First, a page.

The majority also concludes that Phelps Dodge's description of the 1990 bonus program as "union-free" does not support a finding that Phelps Dodge violated Sec. 8(a)(1) because, in the majority's view, the term does not "suggest[ ] that employees are automatically and irrevocably foreclosed from inclusion in a particular plan simply because they have a union bargaining on their behalf." Op. at 1500 (quoting Kezi, Inc., 300 N.L.R.B. 594, 595 (1990)). The majority reasons that in the absence of evidence that the unions demanded bargaining over the new program and that the company expressly refused such a demand, the "mere use of the words 'union free' do not indicate that ... unrepresented employees will be disqualified from participation in the 1990 Quarterly Payment Program upon selection of a bargaining representative." Op. at 1500.
Again, I believe the majority's reasoning amounts to usurpation of the Board's function of making factual findings and drawing inferences. As noted, the Board could properly conclude that the new bonus program was labeled "union-free" because of the inherent anti-union connotations of that term and its implicit message that "becoming or remaining nonunion was what the [company] ... was willing to pay bonuses for, under the new Program." III R., Doc. 1 at 30. The Board could likewise find that the term "union-free," particularly in the factual context here, implies that "union members would not be eligible for benefits that were to be available to nonunion workers," and that the company's use of the term therefore demonstrates a violation of Sec. 8(a)(1). EPE, Inc. v. N.L.R.B., 845 F.2d 483, 487, 492 (4th Cir.1988) (employer "told employees that union members would not be eligible for benefits that were to be available to nonunion workers", inter alia); Niagara Wires, Inc., 240 N.L.R.B. 1326, 1327 (1979) ("it is well settled that the promulgation, maintenance, and publication of an employee benefit plan whose benefits are conditioned on the unrepresented status of the employees are themselves sufficient for finding an 8(a)(1) violation"); B.F. Goodrich, 195 N.L.R.B. 914, 915-16 (1972) ("[b]y granting to its unorganized employees participation in [a new benefit] plan while refusing to bargain with the Union concerning the participation by unit employees in the plan [from its effective date], the [employer] has engaged in an unfair labor practice within the meaning of Section 8(a)(1) of the Act").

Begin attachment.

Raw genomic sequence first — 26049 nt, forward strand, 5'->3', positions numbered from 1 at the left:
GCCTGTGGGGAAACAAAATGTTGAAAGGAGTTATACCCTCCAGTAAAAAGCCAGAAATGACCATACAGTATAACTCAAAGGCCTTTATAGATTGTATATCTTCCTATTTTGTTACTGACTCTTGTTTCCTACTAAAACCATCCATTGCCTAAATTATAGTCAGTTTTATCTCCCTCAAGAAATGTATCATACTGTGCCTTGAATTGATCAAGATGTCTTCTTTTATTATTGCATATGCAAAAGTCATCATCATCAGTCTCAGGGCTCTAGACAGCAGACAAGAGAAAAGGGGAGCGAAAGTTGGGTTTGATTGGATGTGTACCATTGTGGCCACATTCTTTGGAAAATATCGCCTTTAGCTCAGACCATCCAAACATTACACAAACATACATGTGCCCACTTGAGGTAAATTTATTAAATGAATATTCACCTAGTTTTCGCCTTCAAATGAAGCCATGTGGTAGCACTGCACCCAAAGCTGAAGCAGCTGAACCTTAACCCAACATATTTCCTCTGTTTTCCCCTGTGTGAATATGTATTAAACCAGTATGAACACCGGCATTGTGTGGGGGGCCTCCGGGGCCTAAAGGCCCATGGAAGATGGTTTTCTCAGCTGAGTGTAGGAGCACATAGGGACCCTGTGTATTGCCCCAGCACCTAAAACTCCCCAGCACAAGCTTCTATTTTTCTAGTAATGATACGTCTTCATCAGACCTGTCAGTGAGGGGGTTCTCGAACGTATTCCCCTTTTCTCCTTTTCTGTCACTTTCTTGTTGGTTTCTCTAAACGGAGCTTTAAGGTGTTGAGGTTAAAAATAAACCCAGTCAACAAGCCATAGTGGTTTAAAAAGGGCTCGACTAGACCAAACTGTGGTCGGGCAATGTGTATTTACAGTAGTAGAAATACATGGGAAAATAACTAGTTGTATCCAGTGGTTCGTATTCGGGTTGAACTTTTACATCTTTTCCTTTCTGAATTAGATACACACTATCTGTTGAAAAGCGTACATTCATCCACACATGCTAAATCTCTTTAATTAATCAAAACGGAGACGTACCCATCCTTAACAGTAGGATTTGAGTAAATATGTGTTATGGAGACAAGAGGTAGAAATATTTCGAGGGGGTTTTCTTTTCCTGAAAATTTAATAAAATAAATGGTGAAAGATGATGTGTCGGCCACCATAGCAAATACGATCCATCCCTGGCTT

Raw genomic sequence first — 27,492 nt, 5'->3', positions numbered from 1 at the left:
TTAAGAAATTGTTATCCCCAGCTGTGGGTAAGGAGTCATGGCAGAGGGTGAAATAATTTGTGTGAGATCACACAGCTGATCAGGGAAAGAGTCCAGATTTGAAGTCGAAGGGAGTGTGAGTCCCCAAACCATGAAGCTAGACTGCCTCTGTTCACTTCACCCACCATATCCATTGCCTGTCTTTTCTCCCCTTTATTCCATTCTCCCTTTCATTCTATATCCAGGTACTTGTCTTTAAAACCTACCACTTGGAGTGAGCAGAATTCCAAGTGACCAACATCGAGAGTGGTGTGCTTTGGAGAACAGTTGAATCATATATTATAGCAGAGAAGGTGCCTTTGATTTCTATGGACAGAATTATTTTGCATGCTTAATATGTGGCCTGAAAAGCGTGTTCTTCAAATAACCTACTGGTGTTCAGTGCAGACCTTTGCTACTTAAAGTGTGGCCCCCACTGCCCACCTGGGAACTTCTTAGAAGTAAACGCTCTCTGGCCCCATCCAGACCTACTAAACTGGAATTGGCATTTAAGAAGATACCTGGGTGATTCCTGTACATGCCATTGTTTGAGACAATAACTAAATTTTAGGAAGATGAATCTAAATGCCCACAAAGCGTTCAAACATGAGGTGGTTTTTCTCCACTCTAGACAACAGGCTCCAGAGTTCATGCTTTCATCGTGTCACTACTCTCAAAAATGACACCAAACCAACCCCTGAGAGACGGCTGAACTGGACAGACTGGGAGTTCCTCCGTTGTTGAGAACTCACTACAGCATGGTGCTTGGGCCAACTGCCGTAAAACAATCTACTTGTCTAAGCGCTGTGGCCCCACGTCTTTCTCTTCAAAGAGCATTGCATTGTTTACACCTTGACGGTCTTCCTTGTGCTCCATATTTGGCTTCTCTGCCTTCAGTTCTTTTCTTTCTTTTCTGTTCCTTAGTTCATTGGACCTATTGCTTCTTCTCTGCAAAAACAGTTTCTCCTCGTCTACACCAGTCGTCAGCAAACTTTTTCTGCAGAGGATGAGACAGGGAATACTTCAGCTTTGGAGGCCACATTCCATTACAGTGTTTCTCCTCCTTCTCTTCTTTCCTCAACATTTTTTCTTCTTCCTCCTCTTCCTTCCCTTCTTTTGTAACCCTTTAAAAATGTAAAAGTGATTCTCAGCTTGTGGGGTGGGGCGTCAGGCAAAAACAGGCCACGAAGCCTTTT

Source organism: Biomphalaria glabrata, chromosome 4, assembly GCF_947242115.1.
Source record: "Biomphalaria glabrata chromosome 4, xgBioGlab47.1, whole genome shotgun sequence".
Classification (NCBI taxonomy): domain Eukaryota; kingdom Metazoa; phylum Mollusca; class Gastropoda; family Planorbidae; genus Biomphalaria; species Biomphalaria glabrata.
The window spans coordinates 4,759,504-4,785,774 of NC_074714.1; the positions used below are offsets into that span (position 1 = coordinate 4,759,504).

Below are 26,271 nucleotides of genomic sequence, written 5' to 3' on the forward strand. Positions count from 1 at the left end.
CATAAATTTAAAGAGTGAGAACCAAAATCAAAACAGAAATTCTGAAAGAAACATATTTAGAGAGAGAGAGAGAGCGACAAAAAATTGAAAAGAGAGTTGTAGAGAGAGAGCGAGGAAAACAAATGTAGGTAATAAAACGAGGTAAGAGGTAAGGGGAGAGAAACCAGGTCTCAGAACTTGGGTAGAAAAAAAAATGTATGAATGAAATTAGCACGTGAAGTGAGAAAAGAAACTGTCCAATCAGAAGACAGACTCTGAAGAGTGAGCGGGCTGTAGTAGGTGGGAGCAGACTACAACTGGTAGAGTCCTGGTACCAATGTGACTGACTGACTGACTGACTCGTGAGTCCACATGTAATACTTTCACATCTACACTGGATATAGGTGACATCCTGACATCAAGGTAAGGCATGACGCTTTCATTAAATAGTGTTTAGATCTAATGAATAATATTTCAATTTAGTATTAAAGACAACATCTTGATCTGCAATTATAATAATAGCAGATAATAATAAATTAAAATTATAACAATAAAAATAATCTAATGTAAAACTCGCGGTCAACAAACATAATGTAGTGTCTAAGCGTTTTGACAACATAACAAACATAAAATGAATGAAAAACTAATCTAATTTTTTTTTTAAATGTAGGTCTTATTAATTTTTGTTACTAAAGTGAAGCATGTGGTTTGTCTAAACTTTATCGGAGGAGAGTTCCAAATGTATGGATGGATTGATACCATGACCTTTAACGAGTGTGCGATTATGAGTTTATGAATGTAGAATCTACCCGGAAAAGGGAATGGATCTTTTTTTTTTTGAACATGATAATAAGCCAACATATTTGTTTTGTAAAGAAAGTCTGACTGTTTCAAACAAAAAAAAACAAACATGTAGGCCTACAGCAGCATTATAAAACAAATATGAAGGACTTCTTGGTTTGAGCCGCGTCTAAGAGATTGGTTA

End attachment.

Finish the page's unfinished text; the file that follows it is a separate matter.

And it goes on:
In sum, I would uphold the Board's findings and enforce its order with respect to Sec. 8(a)(1) which bars interference with, restraint or coercion of employees in the exercise of their Sec. 7 rights.
I respectfully dissent from the majority ruling to the extent it sets aside the portions of the Board's order addressing violations of Sec. 8(a)(1) and (3). I join the majority in setting aside the findings and order of the Board with respect to the Sec. 8(a)(5) violation the Board found.
We grant the motion of American Mining Congress to file an amicus curiae brief
The IBEW has not intervened in this appeal
The ALJ discounted the February 1987 payment because he found it was an anomaly and did not fit the "pattern" he saw in the other payments. We include this payment because it sheds light on the irregular pattern of payments during the 1985-89 period
We note that in B.F. Goodrich, the Board recognized that the unilateral grant of such a benefit to represented employees may actually constitute a separate Sec. 8(a)(5) violation. 195 NLRB at 914
In February 1989 Phelps Dodge engaged in negotiations with the PACT Union at Tyrone to extend the 1987-91 contract with a new four year agreement. The parties reached a tentative agreement on this new plan but it was voted down by the PACT membership